Sources and Types of Byzantine Hagiography
History and archeological research have shown that the art of hagiography was influenced by:
- a) The art of ancient Greece
- b) The art of the East
- c) The Hellenistic art (portraits at Fagium)
- d) The Greekoroman art (wall paintings of Pompeii)
In point of fact, the two large branches, the eastern and the Hellenistic are the main factors that acted as catalyst in the creation of this art. In greater detail, Great Alexander and his successors succeeded in the creative union of the ancient Greek art with the already existing eastern one. The fruit of the union is the Hellenistic art. The arrival of Christianity influenced the Hellenistic and in this way brought on the Orthodox painting. Of course the character of the art achieved its full potential in the Byzantium, when Constantinople became the centre of the Byzantine Empire. There happened the selection of the artistic elements of the two worlds (eastern and Hellenistic) and provided the final character to the painting art.
Occasion where we can observe the influence which was incorporated by the byzantine art, are the following.
- - In the catacombs of Rome, the fish and the vine are eastern elements
- - Again in the catacombs the display of seasons, the different personifications (of the sun, sea ) etc are elements of the Hellenistic branch.
- - The Good Shepherd of Ravenna, the monastery of the Nation in Constantinople and a great number of monuments are characteristic examples of Hellenistic influence.
- - From ancient Greece we have the winged angels, the face of Christ in the early Christian period as a beardless youth and other occasions
Of course we should mention that apart from the eastern influence much more intense was the influence of the Greek art, of the Greek spirit. Finally we should not omit to mention in a very significant finding in our century, the portraits in the Fagium area. They were discovered in Egypt, west of the Nile and samples exist in our Benakio Museum in Athens. It concerns family portraits and are dated from the 1st to 4rd century AD. They were drawn by Greek artists and has been proved that they formed the coupling link between the ancient Greek art and the byzantine. All these elements and the technical methods we mentioned, Orthodoxy took hold of them, improved them, modified them imparting them a spiritual characteristic so as to enable the expression of the lofty truths of our faith.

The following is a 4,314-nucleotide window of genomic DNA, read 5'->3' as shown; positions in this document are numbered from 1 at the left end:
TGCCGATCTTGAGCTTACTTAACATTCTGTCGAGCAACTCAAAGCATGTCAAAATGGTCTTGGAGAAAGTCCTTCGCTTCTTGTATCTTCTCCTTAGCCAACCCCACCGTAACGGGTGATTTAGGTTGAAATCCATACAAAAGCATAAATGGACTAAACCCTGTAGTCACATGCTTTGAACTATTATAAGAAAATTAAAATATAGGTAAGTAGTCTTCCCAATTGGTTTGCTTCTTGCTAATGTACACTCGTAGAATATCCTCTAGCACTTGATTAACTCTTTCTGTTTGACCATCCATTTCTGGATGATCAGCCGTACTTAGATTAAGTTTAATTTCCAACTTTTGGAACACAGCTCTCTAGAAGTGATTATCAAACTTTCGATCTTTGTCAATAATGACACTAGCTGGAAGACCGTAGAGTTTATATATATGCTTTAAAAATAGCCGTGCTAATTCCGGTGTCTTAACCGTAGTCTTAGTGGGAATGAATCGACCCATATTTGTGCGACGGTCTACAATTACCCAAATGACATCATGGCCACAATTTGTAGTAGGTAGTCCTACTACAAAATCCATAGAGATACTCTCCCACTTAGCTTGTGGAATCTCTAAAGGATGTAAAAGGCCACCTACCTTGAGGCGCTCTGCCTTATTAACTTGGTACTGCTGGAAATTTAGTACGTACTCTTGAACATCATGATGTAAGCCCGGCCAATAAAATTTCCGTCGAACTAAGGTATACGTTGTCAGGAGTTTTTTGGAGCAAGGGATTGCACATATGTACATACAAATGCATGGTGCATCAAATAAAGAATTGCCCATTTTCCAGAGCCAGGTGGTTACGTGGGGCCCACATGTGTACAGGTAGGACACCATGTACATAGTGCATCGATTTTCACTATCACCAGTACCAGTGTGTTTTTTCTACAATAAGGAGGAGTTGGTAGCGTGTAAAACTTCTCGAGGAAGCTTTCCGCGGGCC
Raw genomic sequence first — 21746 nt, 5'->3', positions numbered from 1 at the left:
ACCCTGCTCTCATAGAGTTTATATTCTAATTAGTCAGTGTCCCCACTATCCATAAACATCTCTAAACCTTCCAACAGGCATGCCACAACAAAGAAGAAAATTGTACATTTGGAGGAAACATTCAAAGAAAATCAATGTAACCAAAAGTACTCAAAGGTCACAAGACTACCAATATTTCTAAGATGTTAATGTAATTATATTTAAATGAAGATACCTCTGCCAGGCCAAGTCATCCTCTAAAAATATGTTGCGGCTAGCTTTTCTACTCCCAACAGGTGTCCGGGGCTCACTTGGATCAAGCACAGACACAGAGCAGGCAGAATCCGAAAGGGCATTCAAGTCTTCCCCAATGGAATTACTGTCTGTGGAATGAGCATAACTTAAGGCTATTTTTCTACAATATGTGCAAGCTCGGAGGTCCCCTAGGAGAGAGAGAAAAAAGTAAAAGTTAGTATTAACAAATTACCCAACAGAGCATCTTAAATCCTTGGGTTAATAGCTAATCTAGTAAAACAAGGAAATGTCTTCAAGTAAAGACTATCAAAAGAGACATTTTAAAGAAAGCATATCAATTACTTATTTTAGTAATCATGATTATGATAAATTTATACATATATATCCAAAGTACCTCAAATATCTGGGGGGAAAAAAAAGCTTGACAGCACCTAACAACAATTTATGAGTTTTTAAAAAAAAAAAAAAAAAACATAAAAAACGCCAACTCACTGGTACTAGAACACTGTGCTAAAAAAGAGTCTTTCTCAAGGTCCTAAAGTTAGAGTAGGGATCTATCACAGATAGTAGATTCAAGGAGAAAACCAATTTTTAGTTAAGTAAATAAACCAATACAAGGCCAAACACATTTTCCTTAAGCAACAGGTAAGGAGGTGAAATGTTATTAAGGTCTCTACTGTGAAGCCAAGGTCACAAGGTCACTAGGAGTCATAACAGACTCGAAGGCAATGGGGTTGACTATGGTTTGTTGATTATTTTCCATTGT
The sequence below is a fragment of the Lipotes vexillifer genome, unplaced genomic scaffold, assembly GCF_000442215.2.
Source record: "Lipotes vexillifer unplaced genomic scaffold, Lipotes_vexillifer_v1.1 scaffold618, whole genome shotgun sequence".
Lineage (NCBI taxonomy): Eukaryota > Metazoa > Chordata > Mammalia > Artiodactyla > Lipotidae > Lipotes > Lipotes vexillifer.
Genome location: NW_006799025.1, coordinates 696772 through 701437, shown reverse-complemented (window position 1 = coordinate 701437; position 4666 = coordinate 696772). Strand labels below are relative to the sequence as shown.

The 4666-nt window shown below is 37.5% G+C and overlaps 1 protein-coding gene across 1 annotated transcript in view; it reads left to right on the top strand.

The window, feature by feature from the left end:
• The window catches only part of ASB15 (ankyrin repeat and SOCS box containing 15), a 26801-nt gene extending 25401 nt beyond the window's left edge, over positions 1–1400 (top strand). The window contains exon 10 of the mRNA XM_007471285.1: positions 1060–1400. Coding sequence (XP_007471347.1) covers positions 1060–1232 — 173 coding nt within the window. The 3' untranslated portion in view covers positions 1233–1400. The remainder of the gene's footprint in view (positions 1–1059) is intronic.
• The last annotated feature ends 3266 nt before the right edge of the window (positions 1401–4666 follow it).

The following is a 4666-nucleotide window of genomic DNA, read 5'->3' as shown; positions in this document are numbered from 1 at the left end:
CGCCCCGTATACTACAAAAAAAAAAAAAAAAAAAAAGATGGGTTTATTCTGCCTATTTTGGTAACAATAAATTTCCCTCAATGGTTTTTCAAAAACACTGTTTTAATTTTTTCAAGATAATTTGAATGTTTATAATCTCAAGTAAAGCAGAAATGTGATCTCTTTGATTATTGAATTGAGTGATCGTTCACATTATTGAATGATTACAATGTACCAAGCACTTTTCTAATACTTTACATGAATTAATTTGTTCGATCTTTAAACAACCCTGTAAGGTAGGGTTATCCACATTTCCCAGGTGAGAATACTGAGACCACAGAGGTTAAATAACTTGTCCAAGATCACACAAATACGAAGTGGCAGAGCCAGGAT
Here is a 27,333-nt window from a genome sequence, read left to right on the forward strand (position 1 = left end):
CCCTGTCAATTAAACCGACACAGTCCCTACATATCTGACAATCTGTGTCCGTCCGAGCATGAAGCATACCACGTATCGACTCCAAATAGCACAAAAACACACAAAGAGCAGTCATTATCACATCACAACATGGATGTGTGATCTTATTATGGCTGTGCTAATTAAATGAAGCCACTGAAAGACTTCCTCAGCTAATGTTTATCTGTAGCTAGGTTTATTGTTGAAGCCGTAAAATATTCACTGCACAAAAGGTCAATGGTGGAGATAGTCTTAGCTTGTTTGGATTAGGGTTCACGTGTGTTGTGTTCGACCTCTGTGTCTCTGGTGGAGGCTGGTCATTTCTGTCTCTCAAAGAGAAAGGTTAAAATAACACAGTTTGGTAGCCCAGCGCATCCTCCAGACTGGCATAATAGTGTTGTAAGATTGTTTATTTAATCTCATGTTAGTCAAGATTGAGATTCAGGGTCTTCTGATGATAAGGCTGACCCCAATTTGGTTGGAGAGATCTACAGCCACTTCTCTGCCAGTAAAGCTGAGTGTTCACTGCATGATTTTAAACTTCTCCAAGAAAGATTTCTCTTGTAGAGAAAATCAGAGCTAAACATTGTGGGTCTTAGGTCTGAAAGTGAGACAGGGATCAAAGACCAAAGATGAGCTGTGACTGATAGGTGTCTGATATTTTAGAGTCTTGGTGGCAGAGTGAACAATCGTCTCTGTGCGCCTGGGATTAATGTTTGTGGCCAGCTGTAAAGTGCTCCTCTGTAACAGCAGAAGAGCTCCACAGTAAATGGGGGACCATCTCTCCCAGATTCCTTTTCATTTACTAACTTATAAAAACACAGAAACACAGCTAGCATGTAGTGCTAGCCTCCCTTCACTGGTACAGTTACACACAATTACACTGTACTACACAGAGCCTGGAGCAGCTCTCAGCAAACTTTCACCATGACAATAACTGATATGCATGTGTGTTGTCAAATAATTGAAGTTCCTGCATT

The art of byzantine hagiography is distinguished by:
A. Portable Icons
These icons are usually drawn on wood and the colours are dissolved in egg yoke. Of course, an icon can be painted on some other surface, such as ceramic, old wood, textile, plaster etc, save the selection of materials be such as not be disdainful to the depicted persons. In the Christian icons we encounter the "burning technique" which was mainly developed in the 6th century AD. In this technique we have mixing of the colours with wax and heating of the surface with a hot iron. When the hot iron is not used but the coloured wax is spread on the wood we have what is called "wax - poured icons".
The "enamel technique" was outstanding in Byzantium. The icon was made on a metallic substrate. With slim wires they drew the outline of the forms (faces etc) and between the wires they poured enamel colours. To this, so called enclosed enamels, are included icons, manuals, holy chalices, relic holders, and other items of fine and detailed work.
B. Wall paintings
In this wall painting category we have two techniques. The first one is the damp drawing or "fresco". In this technique the hagiographer draws on a freshly plastered wall. Only as long as the plaster is still damp the work could succeed because once the plaster is dried no correction can be made. A second technique is the "xerography" (dry drawing). Here we have the mixing of the colours with a sticky substance and the drawing is on a dry wall.
In the mosaics instead of colours, small pieces of marble, stones, ivory, stained glass shards are used. They are called mosaic because the walls of caves dedicated to the Muses were decorated with mosaics. While it is not possible to achieve a soft and gradual transition of colours that are used in painting with mosaics, yet the brightness and liveliness of the mosaics instill in the faithful the feeling of transcendence to a different, more spiritual dimension. The works at Saint Luke in Lebadia, in the New Monastery of Chios, in the Monastery of the Nation etc, are considered classics.
D. Micrography (Miniature drawing)
Micrography or miniature is used mainly for decoration of the manuscripts. The detail and perfection of the features in these works is impressive. The manuscript usually is made of parchment and is called illustrated manuscript.